We’ve all been there…

You’re enjoying some nice buttery popcorn as you kick back and watch a movie, and then it happens…

The dreaded popcorn kernel in the gums!

It’s the worst, right! And don’t get us started about corn on the cobb!

The question becomes this: When random particles of food decide to snuggle themselves in for a midwinter’s nap under your gumline or between your molars, do you reach for a toothpick or do you reach for some dental floss? There are a million things that get stuck in our teeth every day like toffee, bread, meat and more… So, what’s the best way to get stuff out of our teeth?

(And in case you’re wondering… Yes, at Columbia River Dentistry we are dental nerds and do sit around debating topics like this. You should join us in our world. It’s a fun place to live!)

Grandma and Grandpa always had a little shot glass/cup thingy in the middle of their dining table filled with toothpicks for after dinner. And after every meal, Grandpa kicked back with toothpick in hand and began his handywork.

On the other end of the spectrum… Mom always reminded us, “don’t forget to floss before bed!”

So, who’s right? Let’s take a closer look and see if we can decide.



Toothpicks are designed to “dislodge” particles of food from your teeth and you should be pretty careful not to go much beyond that. You don’t want to force a toothpick between your teeth, and while they are quite handy getting random leftovers out of unwanted places, they aren’t really made for cleaning between the teeth or along the gum line.

And if we’re being completely honest with ourselves, an overzealous tooth picker like Grandpa can actually run into some significant problems down the road, like damaging the papilla (That’s the gums between the teeth for those that don’t speak dentist) and the widening of the spaces between your teeth, making it even easier for food to get stuck there the next time you chop down on an apple or eat a peanut butter and jelly sandwich on white bread.

If you do have to use a toothpick, softpicks are a better option compared to the standard wooden toothpicks since they are flexible and have tapered synthetic rubber bristles that fit between your teeth.

OK… Aside from removing the occasional piece of food from your teeth, the toothpick isn’t looking so good. But before we make our decision, let’s meet the challenger!



Dental floss is meant for more than getting food out of your teeth. It’s meant for cleaning.

The handy little mint flavored string is great for cleaning between teeth, under dental work, and along the gum line. But like toothpicks, you still need to be gentle when you use it. If you get too carried away it can also cause damage to your gums.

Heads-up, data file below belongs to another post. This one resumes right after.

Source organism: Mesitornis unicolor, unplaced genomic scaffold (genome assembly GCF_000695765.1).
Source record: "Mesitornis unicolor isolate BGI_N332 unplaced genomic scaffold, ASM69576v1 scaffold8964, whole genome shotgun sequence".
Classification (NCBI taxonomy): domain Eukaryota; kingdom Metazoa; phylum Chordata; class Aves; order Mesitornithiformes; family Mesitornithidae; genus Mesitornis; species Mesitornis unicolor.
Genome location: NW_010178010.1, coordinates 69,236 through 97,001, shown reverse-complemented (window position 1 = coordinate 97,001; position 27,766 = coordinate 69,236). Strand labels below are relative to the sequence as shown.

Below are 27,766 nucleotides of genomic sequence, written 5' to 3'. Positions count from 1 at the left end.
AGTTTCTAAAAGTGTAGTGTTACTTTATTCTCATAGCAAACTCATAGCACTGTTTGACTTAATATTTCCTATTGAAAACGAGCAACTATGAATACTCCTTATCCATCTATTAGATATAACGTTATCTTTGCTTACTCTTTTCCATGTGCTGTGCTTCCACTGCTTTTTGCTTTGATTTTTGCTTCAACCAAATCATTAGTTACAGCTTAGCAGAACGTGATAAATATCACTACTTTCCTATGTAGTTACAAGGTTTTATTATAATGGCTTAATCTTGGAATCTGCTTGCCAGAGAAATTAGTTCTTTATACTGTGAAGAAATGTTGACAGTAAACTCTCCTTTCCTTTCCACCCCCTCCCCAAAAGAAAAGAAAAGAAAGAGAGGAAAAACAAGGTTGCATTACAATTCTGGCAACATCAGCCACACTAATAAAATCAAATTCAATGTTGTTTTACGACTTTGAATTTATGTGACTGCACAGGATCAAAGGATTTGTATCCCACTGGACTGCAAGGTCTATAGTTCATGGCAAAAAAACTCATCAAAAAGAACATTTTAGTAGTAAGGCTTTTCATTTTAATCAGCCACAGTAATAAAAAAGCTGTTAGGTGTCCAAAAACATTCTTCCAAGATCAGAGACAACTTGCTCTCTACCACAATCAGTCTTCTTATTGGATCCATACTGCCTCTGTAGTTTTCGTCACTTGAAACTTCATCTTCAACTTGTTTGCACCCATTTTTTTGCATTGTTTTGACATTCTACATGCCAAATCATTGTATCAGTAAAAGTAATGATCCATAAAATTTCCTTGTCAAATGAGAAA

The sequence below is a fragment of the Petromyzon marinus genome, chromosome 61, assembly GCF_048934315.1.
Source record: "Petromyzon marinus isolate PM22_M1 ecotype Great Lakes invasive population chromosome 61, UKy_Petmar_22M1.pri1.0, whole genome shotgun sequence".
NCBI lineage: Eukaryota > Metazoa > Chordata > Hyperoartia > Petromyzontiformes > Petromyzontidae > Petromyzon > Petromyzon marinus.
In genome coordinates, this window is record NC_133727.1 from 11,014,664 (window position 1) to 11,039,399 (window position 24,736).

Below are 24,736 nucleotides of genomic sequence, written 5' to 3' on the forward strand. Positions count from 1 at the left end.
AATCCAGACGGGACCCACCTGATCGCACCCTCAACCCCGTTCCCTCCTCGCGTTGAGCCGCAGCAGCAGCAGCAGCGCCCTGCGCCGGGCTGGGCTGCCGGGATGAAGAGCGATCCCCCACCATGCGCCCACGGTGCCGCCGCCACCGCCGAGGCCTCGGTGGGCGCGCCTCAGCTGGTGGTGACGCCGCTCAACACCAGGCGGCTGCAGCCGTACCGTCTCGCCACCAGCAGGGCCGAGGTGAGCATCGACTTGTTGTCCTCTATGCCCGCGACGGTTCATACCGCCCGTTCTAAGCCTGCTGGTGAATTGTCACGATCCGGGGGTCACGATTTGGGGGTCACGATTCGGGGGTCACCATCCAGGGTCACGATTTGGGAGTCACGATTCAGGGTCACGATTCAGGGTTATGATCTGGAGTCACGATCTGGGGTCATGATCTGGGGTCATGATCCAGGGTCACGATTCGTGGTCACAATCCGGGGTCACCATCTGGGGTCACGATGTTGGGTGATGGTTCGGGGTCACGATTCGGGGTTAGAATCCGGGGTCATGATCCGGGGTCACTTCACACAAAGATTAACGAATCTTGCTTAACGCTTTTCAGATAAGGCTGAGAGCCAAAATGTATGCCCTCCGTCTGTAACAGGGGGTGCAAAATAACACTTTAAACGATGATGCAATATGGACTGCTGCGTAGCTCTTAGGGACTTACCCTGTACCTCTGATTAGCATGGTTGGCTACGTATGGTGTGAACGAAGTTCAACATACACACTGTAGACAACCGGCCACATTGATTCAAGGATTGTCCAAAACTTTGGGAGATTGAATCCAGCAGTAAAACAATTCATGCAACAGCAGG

And before we crown floss the champion, let’s not forget the downsides of flossing.

1. It’s tedious. The last thing you want to do when you’re dragging yourself to bed is take the extra two minutes to floss. It’s easier to just brush and call it a night. We get it… we’ve been there.

2. We’re not sure of a better way to say this, so we’ll just say it: it SUCKS when the floss gets shredded in your teeth and leaves little floss hair fragments in between your teeth.

3. What about people with big fingers? Let’s not kid ourselves and think it’s easy for them to maneuver that floss in between their teeth.

These are just a few reasons people just forget about flossing and opt for a toothpick or nothing at all…



At the end of the day, a toothpick should never replace brushing or flossing. Our dentists here at Columbia River Dentistry (And your mom) will always tell you to keep flossing, and it’s because it works. It keeps your teeth clean, your gums healthy, your breath bearable, and your smile bright.

If you are out to eat and you get some random food in your teeth, gently using a toothpick to get it out is a great option. But make sure you do it where nobody can see… come on!! Your mom taught you this, right!?

You can avoid a lot of the drawbacks of floss by choosing the right floss.

• Use waxed flosses. These will slide easier between your teeth and don’t generally fray or shred.

• Pick the right size of floss. There is thin floss and wide floss. Depending on the space between your teeth, you’ll want to get a floss that matches accordingly.

• Try floss holders. These are those pre-threaded floss devises that you’ll find in a bag of 50 or 100. This is a good option for people that have a hard time reaching back into their mouth because of large hands or lack of dexterity.

Now that we’ve settled the debate, we can all move on with our life using toothpicks as needed and flossing every day to keep our teeth clean! For more exciting and exhilarating debates like this and for a bright and happy smile, you should come visit us at one of our Vancouver or Portland locations. Our dentists, hygienists and office staff are friendly and fun, and who knows… maybe you’ll actually have fun at your next dental appointment. When was the last time you could say that??

Still, toothpicks should never replace flossing or brushing. They are simply used to occasionally remove a piece of food that has gotten stuck in your teeth.

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